Once a patch is released by a vendor, and the associated security vulnerability has been assessed for its applicability and importance, the patch should be applied and verified in a timeframe which is commensurate with the risk posed to systems and the information they process, store or communicate. Doing so ensures that resources are spent in an effective and efficient manner by focusing effort on the most significant risks first.
When patching, organisations may be concerned about the risk of a patch breaking systems or applications and the associated outage this may cause. While this is a legitimate concern, and should be considered when deciding what actions to take in response to security vulnerabilities, many vendors perform thorough testing of all patches prior to their release to the public. This testing is performed against a wide range of environments, applications and conditions. Often the immediate protection afforded by patching an extreme risk security vulnerability far outweighs the impact of the unlikely occurrence of having to roll back a patch.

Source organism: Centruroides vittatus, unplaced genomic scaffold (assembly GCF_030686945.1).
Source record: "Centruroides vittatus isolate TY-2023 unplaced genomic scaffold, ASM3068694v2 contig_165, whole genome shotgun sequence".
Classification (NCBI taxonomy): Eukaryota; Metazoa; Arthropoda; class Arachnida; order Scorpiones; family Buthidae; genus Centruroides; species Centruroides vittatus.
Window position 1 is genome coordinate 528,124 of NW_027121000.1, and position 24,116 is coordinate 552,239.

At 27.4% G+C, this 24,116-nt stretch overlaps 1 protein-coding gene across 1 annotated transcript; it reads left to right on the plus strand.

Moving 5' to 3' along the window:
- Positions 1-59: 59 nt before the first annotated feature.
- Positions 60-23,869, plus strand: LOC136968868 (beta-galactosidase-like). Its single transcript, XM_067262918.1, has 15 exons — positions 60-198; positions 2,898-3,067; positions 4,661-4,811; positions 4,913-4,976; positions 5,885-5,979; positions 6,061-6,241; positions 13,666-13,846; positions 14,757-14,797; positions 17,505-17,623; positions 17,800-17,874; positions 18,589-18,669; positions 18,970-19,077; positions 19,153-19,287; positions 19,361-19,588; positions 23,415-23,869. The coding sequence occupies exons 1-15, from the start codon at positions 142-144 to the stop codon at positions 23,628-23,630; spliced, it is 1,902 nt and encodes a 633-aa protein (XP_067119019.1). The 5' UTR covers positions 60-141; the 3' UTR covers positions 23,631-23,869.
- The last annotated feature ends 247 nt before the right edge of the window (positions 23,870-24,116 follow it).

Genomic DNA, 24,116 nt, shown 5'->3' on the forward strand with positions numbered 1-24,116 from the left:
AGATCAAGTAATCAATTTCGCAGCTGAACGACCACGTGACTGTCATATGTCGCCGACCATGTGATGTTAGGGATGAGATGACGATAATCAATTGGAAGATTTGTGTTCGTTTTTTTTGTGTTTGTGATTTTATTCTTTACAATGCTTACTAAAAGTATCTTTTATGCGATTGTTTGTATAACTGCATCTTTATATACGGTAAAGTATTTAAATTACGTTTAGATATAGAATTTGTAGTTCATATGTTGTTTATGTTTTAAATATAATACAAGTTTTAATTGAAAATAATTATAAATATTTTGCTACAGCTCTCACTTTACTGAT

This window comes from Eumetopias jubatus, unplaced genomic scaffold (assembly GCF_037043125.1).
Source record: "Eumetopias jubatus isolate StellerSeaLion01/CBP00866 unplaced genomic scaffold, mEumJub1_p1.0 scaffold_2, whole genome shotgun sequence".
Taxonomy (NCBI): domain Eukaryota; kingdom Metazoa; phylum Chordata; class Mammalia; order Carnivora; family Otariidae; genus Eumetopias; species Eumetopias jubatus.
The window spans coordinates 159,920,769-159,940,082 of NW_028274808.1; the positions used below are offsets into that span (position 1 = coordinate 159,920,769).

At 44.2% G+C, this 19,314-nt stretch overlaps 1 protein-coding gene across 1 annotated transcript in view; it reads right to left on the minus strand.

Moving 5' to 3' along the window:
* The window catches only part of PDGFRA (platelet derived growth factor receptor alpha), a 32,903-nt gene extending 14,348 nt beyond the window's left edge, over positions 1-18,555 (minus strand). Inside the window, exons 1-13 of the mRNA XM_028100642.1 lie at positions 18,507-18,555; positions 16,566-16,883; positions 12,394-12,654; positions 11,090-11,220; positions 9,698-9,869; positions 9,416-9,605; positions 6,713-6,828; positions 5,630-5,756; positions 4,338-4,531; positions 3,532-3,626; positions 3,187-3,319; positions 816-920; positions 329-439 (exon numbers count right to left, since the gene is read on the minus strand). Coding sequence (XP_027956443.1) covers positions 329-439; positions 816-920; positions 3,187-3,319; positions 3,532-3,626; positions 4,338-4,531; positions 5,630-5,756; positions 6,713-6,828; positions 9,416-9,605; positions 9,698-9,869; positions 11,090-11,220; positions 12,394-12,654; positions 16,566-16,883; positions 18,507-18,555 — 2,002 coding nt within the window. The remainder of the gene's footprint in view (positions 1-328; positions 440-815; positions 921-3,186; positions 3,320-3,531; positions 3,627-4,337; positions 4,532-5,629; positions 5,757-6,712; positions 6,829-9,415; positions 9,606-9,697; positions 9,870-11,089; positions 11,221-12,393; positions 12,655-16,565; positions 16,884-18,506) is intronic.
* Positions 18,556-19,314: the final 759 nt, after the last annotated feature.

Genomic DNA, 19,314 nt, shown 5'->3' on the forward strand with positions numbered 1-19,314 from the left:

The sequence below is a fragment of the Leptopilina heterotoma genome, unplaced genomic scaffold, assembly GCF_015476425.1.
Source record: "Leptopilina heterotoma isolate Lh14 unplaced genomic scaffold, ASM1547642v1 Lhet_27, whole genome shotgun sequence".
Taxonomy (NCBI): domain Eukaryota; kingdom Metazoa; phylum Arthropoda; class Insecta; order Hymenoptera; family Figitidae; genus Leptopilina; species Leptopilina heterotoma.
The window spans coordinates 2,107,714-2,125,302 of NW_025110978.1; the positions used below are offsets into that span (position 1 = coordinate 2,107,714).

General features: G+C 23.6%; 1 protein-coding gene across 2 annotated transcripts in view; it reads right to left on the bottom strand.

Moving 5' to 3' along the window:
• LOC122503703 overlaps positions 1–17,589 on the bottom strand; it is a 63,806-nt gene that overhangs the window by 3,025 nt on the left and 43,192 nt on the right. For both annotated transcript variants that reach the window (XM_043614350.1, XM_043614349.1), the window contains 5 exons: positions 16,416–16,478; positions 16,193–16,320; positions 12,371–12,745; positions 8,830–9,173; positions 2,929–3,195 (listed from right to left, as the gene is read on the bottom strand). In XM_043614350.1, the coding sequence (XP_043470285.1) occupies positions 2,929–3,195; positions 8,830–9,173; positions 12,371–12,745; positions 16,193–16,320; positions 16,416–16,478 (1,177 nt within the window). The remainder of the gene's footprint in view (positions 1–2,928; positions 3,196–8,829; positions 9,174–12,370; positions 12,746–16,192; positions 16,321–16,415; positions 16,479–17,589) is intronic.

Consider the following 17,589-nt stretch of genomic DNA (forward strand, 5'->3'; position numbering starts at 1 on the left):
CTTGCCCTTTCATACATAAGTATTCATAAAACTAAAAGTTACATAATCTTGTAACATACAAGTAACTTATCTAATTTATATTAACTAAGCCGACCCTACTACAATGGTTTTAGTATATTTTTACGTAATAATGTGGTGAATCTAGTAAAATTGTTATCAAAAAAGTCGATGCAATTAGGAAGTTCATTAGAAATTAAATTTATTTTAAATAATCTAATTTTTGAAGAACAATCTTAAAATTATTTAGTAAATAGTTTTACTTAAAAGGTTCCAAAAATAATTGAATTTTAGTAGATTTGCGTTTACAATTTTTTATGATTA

It is essential that security vulnerabilities are patched as quickly as possible. Once a vulnerability in an operating system, application or device is made public, it can be expected that malicious code (also known as malware) will be developed by adversaries within 48 hours. In fact, there are cases in which adversaries have developed malicious code within hours of newly discovered security vulnerabilities  .
The following are recommended timeframes for applying and verifying patches based on the outcome of risk assessments for security vulnerabilities:
- extreme risk: within 48 hours of a patch being released
- high risk: within two weeks of a patch being released
- moderate or low risk: within one month of a patch being released.
In situations where resources are constrained, organisations are encouraged to prioritise the deployment of patches. For example, patches could be applied and verified for at least workstations of high-risk users (e.g. senior managers and their staff; system administrators; and staff members from human resources, sales, marketing, finance and legal areas) within 48 hours, followed by all other workstations within two weeks.